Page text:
James Pethokoukis

Politics and policy from inside Washington

Dems/unions push new wave of investment taxes

Aug 31, 2009 18:42 UTC

American equity investors have suffered a lost decade of portfolio performance — the S&P 500 is about where it was back in 1998 — and trillions of dollars of lost net worth, so it may seem a terrible time to hit them with a $100 billion-a-year investment tax. And, of course, it is.

But good sense isn’t stopping the AFL-CIO from pushing just such an ill-advised plan. The nation’s largest labor organization is proposing a tenth of a percent tax on every stock transaction, to fund infrastructure projects that would, presumably, employ union members.

It would be a version of economist James Tobin’s proposal to levy a tax on currency trades as a way of reducing speculation and volatility.

Anti-globalization forces later latched onto the idea. More recently, so too have financial reform proponents such as Adair Turner, the chairman of Britain’s Financial Services Authority, who recently suggested Tobin taxes may be a way of containing the size of the financial sector.

Now organized labor is genetically hard-wired to figuring out new ways to clobber capital, forgetting that America’s investor class resides on Main Street as well as Wall Street. But you might figure its political allies could be a wee bit savvier.

Yet congressional Democrats are also toying with similar ideas. Earlier this year, a group of House members introduced a bill that would impose a quarter percent tax on all securities transactions, with the hope of raising at least $150 billion a year.

More recently, one of that bill’s sponsors, Representative Peter DeFazio, an Oregon Democrat, has proposed a 0.2 percent tax on crude oil futures contracts to tamp down on speculation and pay for national transportation spending.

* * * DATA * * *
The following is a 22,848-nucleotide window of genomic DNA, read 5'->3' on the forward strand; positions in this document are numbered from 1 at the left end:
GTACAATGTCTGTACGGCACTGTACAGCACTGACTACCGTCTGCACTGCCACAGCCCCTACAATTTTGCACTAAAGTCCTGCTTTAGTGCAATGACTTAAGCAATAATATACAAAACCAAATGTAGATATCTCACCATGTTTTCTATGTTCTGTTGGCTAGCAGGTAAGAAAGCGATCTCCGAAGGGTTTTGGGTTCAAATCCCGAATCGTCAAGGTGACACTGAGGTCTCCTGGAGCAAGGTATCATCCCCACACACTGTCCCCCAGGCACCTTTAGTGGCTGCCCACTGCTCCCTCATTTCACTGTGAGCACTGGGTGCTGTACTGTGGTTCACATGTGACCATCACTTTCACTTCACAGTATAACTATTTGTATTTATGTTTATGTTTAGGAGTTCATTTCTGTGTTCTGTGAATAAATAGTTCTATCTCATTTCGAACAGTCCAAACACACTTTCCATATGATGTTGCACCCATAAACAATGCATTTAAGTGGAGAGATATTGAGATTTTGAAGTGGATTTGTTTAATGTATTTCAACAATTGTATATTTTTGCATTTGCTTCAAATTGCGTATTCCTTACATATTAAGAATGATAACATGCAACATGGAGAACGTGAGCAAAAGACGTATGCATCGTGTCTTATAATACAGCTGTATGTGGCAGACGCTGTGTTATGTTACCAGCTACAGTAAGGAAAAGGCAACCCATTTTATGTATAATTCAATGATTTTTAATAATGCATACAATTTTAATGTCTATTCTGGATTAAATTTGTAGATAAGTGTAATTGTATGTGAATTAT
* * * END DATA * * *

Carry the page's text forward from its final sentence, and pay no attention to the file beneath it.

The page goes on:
With a stock transaction tax, investors would get hit directly through passed-along trading costs, just as a cap-and-trade emissions plan on business would quickly mean higher energy costs for consumers.

But there would also likely be some indirect, though severe, impacts.

To the extent that active traders are nudged aside, volume would thin and spreads widen. Some investment firms might choose to locate offshore or trade overseas.

And if that happens, these various transaction taxes would generate less revenue than expected — as well as cost domestic jobs — perhaps prompting tax proponents to advocate even higher levies to make up for the shortfall.

And don’t forget that the Obama administration is already proposing to raise capital gains tax by a third for wealthier Americans.

Maybe if the unions are really looking to fund more infrastructure spending through higher taxes, they could show some sacrifice by supporting taxes on members’ “gold-plated” healthcare plans, whose benefit costs may be 50 percent higher or more than the plan of the typical American worker.

So far unions have been vetoing efforts in Congress to use just such a tax to pay for healthcare reform. Then again, raising taxes of any kind during a period of economic weakness is a risky proposition.

COMMENT

They dont get it!! .. They will crush and cripple the market.. I pray for this country for the next few years..

Posted by Jeff Gold | Report as abusive

2012 Watch: Pawlenty the tax cutter

Aug 31, 2009 17:15 UTC

How much Tim Pawlenty pay Walter Mondale to say this:

He brings an almost Jack Kemp-like fervor to cutting marginal tax rates; an important predicate for any presidential run may be how Pawlenty handles a recommendation from a task force he appointed that the state replace some corporate and individual taxes with consumption levies. His emphasis on taxes rankles many Minnesota Democrats. “There is a long line of progressive Republican governors in Minnesota who are big supporters of education,” says Walter Mondale, the former vice president and U.S. senator. “He is much more interested in tax-cutting and has broken with that tradition.”